Step 6: Find your way into the Security or System or Device Settings section, and apply a new administrative username and password that you make up on the spot. Write these down. Use a moderately strong (at least non-dictionary) password.

Step 7: Find your way into the WAN or ISP or ADSL settings or Setup Wizard section, and find the right places to put your VPI, VCI, connection mode and PPP credentials settings. Once you've done this, you should find the router attempting to connect to your ISP (typically you will see activity on an ADSL or WAN or Internet front panel lamp) and once that connection is up, you should be able to get to

If you can't get success at Step 7, you need to call your ISP's tech support people and ask for help.

Step 8: wireless setup. Get back into the router's admin page, and find the wireless setting section. Set the router's wireless network name (SSID) to something meaningful to the people around you, just so they know whose wireless they are unable to steal and/or who is interfering with their portable phones and microwave ovens. I like to use my house number and street name. Choose WPA or WPA2 or auto WPA/WPA2 security, and apply a very strong password which you can't possibly remember and will need to copy and paste to get right. Save your SSID and WPA/WPA2 password in a text file and put a copy of that on your USB memory stick.

Step 9: Set up your Mac to connect to your new wireless network. Make sure the Mac is using WPA/WPA2. Do not allow the Mac to make you believe that WEP is (a) all that's available (b) good enough. Keep poking around until you find out how to convince it to usw WPA/WPA2. It can, and should. Copy and paste the SSID and WPA password from the text file on your memory stick to avoid typing errors. Even a single l mistaken for a 1 or a letter with the wrong case will stop your connection from working.

Step 10 (optional): Back on the wired connection from the PC, get back into the router's wireless settings section and fool about with the wireless channel assignment to find the channel that suffers the least interference from your neighbours. The most straightforward way to do this is to put your Mac some distance from the router, and watch what it tells you about your own network's signal strength. You want the highest-strength signal you can get.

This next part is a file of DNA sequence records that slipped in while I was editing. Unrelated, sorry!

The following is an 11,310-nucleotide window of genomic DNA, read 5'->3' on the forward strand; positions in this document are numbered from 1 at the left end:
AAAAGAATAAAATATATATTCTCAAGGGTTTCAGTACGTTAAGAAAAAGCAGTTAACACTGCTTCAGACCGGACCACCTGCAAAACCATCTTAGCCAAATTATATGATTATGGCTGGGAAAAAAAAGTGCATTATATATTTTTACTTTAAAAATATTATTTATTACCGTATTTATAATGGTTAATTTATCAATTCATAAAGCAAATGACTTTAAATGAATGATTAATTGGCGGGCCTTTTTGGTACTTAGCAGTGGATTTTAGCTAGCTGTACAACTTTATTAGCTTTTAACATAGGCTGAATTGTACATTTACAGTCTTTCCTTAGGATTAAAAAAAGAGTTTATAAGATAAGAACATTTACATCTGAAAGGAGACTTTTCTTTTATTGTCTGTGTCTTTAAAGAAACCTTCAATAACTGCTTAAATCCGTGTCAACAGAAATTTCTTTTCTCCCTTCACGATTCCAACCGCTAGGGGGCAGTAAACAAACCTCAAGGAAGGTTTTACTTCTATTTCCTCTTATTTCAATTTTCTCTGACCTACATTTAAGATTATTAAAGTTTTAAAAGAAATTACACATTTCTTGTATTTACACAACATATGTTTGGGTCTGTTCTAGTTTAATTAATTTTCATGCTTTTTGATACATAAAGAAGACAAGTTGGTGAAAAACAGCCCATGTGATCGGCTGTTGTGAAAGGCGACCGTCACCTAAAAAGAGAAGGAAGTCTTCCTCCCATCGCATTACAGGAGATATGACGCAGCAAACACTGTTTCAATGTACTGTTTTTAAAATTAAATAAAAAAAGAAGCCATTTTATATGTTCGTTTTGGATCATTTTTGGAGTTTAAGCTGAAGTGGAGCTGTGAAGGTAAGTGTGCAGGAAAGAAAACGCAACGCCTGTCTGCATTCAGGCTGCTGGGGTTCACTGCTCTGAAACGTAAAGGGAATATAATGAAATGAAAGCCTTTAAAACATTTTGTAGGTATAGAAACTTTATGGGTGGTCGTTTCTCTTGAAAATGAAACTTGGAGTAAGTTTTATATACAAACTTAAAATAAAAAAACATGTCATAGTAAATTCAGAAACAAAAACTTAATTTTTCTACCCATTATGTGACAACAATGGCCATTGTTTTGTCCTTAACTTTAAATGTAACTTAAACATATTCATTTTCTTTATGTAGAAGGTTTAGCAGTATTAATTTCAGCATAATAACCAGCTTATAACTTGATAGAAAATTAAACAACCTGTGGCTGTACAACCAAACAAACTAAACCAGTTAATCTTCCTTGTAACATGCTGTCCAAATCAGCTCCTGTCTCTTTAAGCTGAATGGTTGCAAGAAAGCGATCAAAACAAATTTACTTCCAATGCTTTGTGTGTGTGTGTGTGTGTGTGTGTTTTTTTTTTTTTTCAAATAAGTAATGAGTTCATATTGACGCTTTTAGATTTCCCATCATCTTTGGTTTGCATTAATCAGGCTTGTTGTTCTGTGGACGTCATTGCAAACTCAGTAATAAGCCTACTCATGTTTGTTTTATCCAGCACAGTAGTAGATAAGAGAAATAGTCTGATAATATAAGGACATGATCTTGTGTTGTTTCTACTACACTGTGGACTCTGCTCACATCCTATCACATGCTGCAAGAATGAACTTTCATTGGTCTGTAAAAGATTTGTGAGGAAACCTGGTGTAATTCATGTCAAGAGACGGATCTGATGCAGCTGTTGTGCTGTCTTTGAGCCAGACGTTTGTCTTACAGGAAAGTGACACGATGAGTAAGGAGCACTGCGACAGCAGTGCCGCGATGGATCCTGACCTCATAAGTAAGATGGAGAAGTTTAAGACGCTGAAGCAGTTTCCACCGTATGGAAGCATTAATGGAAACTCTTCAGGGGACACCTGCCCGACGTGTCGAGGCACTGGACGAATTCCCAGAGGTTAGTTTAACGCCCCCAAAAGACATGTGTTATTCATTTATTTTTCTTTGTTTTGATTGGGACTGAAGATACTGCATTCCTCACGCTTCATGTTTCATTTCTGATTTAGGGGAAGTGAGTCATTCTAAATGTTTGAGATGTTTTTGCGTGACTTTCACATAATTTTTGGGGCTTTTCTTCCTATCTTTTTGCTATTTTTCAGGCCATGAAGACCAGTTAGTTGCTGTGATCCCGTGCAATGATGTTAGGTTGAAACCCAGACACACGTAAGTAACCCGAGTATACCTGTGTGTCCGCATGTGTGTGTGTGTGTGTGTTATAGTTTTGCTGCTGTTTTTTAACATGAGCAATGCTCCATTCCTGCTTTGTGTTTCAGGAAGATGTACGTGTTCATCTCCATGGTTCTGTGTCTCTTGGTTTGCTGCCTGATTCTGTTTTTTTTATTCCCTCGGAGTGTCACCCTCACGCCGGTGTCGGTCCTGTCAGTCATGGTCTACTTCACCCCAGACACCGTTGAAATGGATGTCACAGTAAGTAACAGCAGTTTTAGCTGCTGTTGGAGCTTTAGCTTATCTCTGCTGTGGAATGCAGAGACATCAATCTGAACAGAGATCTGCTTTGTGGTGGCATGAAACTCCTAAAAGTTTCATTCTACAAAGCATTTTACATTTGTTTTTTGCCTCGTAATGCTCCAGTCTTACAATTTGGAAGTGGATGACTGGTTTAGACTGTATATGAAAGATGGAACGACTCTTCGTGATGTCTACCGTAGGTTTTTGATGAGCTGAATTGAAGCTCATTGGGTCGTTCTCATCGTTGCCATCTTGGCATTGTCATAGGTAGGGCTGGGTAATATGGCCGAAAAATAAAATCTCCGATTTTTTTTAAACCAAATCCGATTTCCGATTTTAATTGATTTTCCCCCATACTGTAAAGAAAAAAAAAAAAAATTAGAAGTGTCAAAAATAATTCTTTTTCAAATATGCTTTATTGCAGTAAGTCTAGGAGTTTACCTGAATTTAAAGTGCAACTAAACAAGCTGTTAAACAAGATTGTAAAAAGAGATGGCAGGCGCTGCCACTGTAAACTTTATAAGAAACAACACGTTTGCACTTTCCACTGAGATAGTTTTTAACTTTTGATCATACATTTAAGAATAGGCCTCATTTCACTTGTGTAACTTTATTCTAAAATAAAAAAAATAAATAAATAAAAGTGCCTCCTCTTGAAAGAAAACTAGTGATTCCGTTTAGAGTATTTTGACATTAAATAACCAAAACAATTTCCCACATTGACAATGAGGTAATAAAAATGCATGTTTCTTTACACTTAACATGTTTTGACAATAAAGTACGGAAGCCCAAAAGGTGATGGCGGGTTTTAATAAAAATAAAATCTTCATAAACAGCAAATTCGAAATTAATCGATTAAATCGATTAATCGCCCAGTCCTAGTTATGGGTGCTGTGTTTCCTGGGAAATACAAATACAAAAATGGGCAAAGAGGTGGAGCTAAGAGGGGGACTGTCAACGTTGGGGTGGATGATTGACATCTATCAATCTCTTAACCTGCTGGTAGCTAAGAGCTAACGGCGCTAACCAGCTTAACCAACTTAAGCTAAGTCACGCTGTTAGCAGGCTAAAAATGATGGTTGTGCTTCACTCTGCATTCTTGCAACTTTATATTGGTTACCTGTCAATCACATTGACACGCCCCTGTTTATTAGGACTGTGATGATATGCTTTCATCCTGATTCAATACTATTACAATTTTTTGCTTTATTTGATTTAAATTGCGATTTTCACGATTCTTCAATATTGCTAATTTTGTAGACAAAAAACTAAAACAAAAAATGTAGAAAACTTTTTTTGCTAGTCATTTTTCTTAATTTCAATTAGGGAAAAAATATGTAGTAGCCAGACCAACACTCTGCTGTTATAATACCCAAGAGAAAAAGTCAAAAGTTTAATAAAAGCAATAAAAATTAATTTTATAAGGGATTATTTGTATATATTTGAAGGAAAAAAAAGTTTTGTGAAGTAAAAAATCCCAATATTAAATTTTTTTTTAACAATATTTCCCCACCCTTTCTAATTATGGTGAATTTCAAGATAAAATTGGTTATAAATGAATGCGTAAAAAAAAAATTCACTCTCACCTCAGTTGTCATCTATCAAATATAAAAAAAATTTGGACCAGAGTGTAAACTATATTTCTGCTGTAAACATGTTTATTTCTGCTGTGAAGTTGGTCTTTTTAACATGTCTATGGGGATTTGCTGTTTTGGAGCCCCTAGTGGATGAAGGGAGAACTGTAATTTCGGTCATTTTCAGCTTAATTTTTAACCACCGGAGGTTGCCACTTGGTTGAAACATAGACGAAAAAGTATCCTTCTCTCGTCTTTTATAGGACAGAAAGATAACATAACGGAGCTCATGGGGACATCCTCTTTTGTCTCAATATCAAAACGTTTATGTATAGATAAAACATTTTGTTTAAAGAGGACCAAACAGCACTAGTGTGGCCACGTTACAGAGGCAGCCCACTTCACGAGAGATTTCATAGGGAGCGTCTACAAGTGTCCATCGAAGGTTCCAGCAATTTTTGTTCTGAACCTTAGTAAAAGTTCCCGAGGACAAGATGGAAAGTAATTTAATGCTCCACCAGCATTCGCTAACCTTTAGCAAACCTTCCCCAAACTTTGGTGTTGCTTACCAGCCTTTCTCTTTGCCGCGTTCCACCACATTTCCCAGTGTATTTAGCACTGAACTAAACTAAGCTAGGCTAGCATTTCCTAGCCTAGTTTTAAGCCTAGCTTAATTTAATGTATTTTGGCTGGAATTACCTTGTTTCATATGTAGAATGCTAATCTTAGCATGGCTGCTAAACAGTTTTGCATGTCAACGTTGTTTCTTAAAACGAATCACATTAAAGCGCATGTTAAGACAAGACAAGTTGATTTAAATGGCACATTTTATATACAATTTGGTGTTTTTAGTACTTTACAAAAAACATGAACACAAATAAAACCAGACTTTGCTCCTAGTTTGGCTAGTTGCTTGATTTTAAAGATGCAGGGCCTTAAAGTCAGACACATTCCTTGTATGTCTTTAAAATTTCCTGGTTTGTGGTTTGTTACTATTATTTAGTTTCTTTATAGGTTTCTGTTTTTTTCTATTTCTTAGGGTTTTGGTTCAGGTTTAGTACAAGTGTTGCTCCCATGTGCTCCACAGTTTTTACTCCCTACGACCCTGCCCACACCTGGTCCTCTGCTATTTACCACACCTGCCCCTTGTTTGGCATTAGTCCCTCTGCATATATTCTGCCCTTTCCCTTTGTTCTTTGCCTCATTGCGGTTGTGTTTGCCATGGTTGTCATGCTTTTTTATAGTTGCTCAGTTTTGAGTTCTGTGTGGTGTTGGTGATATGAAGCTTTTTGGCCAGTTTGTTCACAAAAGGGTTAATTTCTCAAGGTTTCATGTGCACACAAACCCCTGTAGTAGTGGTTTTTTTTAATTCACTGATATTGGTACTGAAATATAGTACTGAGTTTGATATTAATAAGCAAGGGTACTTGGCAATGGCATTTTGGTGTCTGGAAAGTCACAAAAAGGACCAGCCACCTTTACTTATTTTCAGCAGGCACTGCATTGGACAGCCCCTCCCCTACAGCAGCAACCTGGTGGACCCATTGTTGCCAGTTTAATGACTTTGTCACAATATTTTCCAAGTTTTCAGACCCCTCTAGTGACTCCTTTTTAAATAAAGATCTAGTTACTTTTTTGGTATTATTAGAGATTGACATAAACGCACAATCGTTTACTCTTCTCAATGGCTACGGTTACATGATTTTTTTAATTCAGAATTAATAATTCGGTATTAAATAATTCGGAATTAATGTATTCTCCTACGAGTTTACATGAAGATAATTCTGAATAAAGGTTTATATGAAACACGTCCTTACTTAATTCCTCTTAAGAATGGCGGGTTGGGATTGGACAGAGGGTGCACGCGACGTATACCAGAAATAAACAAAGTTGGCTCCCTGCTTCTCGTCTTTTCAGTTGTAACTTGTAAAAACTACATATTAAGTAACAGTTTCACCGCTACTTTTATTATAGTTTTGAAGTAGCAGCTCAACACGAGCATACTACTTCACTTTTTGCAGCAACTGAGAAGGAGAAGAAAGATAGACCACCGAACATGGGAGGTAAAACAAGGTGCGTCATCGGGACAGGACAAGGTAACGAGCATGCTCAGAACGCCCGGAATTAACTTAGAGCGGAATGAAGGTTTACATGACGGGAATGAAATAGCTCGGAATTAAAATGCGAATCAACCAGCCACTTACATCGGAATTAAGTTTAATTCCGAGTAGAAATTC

Best of luck! Enjoy your shiny new secure wireless network.
posted by flabdablet at 3:50 PM on December 8, 2008 [2 favorites]

By the way: if all the wired connections to the router are made via Ethernet cables, you won't need any router-specific drivers installed, since your network card drivers will do all that's necessary. The only time you need router drivers installed in Windows is if you're using USB connections, which are generally a pain in the arse for networking and best avoided.
posted by flabdablet at 4:15 PM on December 8, 2008

Also, Windows has this irritating idea that you need a Windows interface to your router. You don't, because the web-accessible admin page usually gives you far more control and is far easier to use. So, when you tell your Windows box how you're connecting to the Internet, don't tell it that you're connecting via a "residential gateway or another computer on your network"; tell it you're connecting directly via an Ethernet hub, and ignore all the resulting FUD warnings about how you need firewalls to protect you from the Internet bogeyman.